The present case differs in several significant respects from McDonnell Douglas. First, this is a class action. Equally important, the Supreme Court noted in McDonnell Douglas no history of past employment discrimination or any other factor that might have discouraged the respondent from applying for a job. Indeed, he had a job with the company, and its refusal to rehire him after his layoff formed the gravamen of the complaint. In contrast, at the time of Rodriguez's complaint to the EEOC, ETMF had never hired a black or Mexican-American line driver in the Texas-Southern Conference area. Given these past *722 hiring practices, `it is not unreasonable to assume that minority persons [would] . . . be reluctant to apply for employment, absent some positive assurance that if qualified, they [would] in fact be hired on a more than token basis'. Carter v. Gallagher, 8 Cir. 1972, 452 F.2d 315, 331 (en banc). It would be unrealistic to require the plaintiffs to show that blacks and Mexican-Americans applied for road driver jobs they knew they could not obtain. See Bing v. Roadway Express, Inc., 485 F.2d [441] at 451; Jones v. Lee Way Motor Freight, Inc., 431 F.2d [245] at 247. We note also another distinction. In McDonnell Douglas the respondent's qualifications were undisputed. He had held the job, and apparently served satisfactorily, before he was laid off. In the instant case, in contrast, the possibility of meeting one of the most important criteria for hiring the road testhas been denied to the class of city drivers. Deprived of the opportunity to take a driving test, the plaintiffs could not prove they were qualified to become road drivers. 505 F.2d at 55. (emphasis added)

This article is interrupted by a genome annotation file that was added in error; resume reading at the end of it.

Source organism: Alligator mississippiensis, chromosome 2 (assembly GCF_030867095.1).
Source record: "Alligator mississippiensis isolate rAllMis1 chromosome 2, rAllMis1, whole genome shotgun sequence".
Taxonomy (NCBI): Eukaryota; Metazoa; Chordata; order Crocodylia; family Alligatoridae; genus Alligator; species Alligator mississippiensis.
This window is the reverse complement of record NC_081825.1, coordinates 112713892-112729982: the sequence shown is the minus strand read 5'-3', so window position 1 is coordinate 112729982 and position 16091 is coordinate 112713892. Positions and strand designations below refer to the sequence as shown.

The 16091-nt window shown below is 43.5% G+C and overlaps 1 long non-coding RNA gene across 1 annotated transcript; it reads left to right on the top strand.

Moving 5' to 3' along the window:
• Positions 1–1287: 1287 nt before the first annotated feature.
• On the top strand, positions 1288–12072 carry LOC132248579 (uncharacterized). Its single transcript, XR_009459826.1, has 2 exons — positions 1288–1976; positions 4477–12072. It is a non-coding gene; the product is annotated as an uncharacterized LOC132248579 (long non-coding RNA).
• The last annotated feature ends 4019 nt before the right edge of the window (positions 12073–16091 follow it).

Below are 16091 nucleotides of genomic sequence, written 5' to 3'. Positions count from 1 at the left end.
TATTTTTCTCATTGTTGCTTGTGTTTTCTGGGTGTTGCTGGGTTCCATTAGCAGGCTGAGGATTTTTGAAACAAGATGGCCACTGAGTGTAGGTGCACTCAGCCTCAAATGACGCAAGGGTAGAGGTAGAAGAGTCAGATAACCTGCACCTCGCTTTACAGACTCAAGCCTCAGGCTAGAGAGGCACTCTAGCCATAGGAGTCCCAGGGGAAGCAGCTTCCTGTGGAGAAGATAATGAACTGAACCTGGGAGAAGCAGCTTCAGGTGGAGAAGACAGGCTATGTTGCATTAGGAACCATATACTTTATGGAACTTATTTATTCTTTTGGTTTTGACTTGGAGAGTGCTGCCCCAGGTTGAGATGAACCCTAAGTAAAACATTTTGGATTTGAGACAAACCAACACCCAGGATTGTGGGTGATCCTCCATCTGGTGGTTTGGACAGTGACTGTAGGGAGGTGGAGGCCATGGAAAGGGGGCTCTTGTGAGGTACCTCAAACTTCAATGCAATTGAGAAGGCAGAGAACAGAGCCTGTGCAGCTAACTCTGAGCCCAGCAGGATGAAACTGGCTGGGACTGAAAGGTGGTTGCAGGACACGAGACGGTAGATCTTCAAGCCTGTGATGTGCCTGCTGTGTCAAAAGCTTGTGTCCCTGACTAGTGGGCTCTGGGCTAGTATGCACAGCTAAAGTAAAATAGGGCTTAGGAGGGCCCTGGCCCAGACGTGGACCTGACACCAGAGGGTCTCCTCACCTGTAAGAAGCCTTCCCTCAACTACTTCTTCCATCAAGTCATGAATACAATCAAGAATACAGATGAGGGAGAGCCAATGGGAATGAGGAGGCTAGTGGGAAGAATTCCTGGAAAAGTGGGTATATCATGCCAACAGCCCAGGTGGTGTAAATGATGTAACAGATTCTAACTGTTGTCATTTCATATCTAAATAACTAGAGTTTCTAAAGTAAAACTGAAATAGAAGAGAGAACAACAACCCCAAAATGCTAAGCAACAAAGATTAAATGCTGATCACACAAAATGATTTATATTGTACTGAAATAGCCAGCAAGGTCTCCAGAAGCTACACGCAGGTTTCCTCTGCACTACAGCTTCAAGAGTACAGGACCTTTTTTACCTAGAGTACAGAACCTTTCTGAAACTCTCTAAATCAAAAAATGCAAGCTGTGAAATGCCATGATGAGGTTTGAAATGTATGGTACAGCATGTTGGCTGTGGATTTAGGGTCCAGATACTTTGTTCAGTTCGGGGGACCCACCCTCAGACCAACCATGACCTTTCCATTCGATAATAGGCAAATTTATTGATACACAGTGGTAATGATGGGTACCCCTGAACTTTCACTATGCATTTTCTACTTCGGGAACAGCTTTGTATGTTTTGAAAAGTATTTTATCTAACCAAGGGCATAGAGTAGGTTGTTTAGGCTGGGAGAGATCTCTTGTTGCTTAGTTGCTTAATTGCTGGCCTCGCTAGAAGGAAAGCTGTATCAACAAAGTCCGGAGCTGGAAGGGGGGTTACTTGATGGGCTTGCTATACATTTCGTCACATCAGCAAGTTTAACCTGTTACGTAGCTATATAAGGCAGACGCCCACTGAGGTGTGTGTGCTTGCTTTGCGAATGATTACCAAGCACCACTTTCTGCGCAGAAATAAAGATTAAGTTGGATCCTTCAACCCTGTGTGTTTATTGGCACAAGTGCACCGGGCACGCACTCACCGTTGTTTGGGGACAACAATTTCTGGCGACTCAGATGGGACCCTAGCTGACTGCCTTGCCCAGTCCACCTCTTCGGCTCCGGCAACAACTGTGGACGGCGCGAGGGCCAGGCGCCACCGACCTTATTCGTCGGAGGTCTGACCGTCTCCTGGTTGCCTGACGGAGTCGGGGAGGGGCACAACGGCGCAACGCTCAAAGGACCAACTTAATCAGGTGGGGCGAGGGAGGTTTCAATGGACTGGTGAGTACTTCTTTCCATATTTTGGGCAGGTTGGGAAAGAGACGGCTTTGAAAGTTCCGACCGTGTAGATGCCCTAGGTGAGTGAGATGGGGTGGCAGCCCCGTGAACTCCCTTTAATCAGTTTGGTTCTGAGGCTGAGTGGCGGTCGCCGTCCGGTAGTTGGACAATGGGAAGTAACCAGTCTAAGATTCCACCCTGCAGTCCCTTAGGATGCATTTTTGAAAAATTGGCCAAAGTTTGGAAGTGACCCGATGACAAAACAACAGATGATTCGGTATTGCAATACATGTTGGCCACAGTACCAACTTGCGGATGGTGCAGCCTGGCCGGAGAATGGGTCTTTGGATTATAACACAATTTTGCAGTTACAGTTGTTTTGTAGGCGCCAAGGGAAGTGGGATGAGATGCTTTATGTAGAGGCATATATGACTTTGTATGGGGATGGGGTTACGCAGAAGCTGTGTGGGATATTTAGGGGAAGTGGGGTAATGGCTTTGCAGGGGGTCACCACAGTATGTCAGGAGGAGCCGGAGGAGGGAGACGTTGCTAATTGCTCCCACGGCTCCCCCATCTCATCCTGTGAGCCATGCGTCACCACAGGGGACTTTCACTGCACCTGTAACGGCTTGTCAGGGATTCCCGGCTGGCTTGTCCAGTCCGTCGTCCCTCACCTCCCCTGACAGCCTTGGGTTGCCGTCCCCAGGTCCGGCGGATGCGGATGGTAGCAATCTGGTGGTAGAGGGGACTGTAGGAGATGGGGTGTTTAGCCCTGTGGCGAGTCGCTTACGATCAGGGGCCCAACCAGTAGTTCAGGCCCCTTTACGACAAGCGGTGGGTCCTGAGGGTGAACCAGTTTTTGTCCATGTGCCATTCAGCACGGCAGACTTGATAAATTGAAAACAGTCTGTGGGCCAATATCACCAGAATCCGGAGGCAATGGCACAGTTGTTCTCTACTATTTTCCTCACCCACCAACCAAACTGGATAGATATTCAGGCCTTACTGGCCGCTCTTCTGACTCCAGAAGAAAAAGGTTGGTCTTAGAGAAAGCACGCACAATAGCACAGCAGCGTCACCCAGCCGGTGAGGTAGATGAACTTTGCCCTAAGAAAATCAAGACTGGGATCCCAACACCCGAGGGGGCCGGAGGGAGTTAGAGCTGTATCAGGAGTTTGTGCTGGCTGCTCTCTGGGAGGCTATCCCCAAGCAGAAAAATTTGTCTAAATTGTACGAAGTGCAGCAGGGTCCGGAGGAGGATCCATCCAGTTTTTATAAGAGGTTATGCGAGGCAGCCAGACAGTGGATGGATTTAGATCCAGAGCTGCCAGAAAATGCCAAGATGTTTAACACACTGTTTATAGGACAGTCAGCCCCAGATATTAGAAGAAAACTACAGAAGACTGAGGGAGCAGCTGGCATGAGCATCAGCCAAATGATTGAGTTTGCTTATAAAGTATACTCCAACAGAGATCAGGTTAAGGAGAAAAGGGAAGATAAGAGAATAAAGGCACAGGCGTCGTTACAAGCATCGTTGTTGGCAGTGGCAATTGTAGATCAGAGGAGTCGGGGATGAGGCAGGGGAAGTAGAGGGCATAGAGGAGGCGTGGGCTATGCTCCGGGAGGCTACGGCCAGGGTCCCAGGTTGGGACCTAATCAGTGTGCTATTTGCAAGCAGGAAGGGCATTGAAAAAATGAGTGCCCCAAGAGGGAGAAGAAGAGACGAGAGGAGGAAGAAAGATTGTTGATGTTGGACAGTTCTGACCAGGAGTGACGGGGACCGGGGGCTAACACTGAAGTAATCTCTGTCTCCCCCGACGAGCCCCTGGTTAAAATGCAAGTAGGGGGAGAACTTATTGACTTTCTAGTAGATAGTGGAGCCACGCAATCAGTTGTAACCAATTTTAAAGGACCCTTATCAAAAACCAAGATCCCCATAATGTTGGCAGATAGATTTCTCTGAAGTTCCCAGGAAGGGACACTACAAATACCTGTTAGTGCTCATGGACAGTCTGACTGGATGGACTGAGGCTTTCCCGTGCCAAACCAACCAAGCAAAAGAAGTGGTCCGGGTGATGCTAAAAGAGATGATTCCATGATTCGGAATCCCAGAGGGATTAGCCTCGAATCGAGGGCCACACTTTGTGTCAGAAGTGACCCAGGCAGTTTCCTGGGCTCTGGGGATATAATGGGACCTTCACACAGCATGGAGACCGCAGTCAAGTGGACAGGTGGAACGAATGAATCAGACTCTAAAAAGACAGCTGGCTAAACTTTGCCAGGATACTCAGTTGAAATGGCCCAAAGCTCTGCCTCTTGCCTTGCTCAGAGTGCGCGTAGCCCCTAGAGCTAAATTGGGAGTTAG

The Rodriguez case does make a special point out of the fact that there was no opportunity for the complaining party to take the test or make application.

See also, Herrera v. Yellow Freight System, Inc., 505 F.2d 66 (5th Cir. 1974).

d. Reynolds v. Wise, 375 F. Supp. 145 (N.D.Tex.1974). In this case, the policy of the Bureau of Prisons that only males could be appointed as correctional officers in institutions for men was struck down as violative of the prohibition against sex discrimination. The plaintiff, a female employee of the Bureau of Prisons, was allowed to contest the policy although she had never made application to be a correctional officer. The defendant had the burden to show a business necessity or bona fide occupational qualification to maintain the males only policy.